Silly Kubectl Trick #6: Label It to Enable It
If the admin-ui from our sample deployment is off in the weeds, and we want to delete/recreate all of the pods: $ kubectl delete $(kid pod -l env=admin) - Just remember: with great power, comes great responsibility.
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The building block of almost all Kubernetes deployments is the pod – one or more containers sharing a network stack. Pods are where the magic happens, where we get our logs, and where we spend most of our time troubleshooting outages and malfunctions.
However, we rarely create pods ourselves. Instead, we rely on higher level constructs like ReplicaSets and Deployments to create them for us.
Unfortunately, ReplicaSets (and by extension, Deployments) are just awful at naming pods.
This wouldn't matter too much if we never had to reference a pod by name. But that's exactly what we have to give
kubectl for any command involving a pod, or one of its containers. If we want to review logs, execute arbitrary commands inside the container, or even see how the pod is doing, we're going to be constantly running
kubectl get pods and copying / pasting those names around.
(Note: you can find a Kubernetes resource spec on the GitHub repository that accompanies this blog series, if you want to play along at home.)
Unless we use labels!
Labels are key+value pairs that we, as operators, get to assign to the things we deploy on Kubernetes. Here's how we specify pod labels in a Deployment definition:
While labels are used internally by other parts of Kubernetes (like Deployments, Services, and the like), we can also benefit from them with the
kubectl get command and its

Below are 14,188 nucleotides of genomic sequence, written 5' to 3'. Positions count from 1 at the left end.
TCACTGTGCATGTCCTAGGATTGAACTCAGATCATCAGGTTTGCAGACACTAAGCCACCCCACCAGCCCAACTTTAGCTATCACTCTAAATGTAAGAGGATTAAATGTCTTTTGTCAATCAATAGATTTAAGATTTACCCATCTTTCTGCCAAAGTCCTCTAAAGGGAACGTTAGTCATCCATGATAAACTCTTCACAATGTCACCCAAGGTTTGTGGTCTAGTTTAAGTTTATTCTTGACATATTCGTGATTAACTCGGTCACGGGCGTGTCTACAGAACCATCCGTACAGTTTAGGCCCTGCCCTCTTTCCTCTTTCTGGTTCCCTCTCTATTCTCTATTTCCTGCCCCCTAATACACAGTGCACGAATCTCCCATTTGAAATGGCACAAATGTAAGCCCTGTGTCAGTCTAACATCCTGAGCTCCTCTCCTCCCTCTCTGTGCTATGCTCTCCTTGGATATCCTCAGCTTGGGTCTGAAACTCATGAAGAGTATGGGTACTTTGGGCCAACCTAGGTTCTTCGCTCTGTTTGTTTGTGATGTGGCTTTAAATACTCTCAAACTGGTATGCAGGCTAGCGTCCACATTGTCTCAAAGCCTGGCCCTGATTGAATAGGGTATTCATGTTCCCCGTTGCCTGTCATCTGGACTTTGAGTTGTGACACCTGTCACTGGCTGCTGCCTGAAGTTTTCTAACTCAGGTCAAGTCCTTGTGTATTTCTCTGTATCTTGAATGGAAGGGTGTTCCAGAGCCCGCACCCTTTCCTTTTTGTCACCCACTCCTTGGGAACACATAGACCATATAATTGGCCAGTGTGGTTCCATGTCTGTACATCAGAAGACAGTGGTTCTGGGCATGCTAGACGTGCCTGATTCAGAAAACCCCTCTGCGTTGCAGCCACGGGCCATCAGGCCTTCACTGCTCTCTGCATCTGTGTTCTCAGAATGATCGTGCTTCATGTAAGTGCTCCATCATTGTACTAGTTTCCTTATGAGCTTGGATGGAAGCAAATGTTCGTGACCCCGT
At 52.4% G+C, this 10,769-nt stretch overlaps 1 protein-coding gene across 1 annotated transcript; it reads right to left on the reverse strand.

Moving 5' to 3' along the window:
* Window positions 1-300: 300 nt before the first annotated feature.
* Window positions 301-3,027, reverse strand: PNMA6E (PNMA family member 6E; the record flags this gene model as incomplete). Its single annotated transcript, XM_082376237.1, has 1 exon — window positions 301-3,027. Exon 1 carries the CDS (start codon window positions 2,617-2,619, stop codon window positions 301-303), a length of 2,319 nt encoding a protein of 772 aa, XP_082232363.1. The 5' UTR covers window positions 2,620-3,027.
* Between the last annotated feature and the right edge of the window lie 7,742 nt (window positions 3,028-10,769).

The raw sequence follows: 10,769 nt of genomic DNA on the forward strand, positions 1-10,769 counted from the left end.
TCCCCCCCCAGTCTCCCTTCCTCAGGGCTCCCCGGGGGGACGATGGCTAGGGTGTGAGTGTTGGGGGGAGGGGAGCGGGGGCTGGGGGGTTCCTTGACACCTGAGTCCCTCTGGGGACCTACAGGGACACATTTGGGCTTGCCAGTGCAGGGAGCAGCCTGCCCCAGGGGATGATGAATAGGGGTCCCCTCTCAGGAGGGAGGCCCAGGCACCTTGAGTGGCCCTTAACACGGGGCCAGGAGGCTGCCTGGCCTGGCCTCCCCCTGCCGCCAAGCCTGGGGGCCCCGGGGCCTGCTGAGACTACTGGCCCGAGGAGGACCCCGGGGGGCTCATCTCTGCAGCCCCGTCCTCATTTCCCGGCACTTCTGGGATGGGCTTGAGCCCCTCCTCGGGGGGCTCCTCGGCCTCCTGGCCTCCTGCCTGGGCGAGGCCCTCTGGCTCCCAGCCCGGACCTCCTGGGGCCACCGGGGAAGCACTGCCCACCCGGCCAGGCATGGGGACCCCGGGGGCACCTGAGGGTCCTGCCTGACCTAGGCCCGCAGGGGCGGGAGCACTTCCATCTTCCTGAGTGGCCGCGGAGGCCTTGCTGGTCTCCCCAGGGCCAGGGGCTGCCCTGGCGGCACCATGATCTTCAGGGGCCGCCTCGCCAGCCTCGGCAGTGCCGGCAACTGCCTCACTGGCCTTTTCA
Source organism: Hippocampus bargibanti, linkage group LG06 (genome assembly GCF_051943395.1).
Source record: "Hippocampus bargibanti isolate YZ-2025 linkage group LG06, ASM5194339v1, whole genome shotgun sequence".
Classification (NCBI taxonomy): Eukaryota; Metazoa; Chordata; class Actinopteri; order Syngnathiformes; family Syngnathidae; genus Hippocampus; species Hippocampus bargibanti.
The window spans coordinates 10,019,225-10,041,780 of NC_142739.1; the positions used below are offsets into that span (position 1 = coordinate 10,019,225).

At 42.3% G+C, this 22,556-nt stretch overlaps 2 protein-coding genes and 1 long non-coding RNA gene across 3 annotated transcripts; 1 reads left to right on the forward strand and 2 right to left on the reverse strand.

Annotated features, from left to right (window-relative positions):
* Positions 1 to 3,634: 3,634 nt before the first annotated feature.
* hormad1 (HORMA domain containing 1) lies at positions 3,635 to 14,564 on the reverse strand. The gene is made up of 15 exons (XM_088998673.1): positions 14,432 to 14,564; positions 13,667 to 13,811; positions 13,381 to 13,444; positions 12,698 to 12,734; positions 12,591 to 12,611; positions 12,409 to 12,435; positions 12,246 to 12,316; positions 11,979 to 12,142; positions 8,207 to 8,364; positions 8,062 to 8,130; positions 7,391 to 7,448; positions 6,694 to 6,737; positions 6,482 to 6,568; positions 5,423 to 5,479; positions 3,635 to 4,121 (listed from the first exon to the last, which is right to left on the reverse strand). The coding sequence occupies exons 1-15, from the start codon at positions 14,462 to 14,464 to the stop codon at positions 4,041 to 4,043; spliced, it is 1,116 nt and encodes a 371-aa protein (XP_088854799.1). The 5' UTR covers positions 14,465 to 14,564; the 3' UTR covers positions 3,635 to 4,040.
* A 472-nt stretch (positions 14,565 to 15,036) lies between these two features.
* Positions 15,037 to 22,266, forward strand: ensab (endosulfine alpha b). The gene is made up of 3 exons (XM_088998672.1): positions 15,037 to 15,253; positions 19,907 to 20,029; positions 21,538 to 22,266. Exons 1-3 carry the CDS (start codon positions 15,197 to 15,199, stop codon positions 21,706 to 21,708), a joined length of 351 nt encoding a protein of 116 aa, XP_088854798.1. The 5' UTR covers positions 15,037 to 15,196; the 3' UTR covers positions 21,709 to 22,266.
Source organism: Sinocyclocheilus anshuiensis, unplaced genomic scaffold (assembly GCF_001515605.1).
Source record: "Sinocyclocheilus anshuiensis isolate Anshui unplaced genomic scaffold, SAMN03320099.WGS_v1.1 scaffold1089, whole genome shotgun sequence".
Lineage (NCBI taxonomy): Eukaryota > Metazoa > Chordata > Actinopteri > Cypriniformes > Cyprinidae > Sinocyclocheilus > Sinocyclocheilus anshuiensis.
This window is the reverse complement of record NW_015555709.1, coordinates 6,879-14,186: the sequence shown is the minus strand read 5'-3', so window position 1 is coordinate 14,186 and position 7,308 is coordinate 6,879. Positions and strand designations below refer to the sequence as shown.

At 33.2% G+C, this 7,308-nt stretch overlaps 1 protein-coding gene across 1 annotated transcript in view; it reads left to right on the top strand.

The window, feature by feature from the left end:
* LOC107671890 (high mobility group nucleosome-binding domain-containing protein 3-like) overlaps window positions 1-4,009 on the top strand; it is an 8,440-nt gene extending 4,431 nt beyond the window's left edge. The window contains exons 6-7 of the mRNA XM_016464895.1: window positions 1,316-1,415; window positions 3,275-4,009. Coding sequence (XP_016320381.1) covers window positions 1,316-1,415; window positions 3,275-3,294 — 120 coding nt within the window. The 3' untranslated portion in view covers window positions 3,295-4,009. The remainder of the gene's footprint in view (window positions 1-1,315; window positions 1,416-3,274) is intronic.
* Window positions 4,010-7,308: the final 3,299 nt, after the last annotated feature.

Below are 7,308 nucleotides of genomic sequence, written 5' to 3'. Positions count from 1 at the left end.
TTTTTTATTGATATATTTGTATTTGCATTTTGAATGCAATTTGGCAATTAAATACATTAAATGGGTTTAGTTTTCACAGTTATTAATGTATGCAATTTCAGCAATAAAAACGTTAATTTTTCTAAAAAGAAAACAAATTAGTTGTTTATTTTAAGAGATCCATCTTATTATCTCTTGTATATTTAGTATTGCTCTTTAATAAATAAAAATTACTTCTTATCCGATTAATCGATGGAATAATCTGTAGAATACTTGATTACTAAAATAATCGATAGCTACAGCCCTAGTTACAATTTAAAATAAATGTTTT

-l flag. Combine that with some data extraction, and we can do some pretty amazing things:
The demo.yml definitions that we're using define some labels that we can use to filter our queries:
- env - We set this to either
prod(stuff that goes down and makes our lives unbearable) or
admin(stuff that goes down and makes our lives inconvenient).
- app - This is mostly a unique-per-deployment label that we use for selectors to wire up the Deployment object through its ReplicaSet to its constituent Pods.
- service - Like app, we use this label to identify the pods that make up a named service, for wiring up Service definitions.
- role - In a front-end / back-end paradigm, which end does this piece belong to?
Armed with these semantics, we can run some neat sub-queries against our Pods:
Q: How is prod doing today?
Q: What images are we running on the backend?
Note: This one uses the
image.fmt output format from Silly Kubectl Trick #2.
Using subshell expansion in Bash and Zsh, we can combine these calls with other commands that deal with individual pods:
Powerful, but a little less convenient than I would like. On my machine, I put the common prefix command from the above subshells into a small script in my
That shortens my
logs calls to just:
This also works for other resource objects, like Volumes, Services, etc.
You can do more than just look. For example, if the admin-ui from our sample deployment is off in the weeds, and we want to delete / recreate all of the pods:
Just remember: with great power, comes great responsibility.
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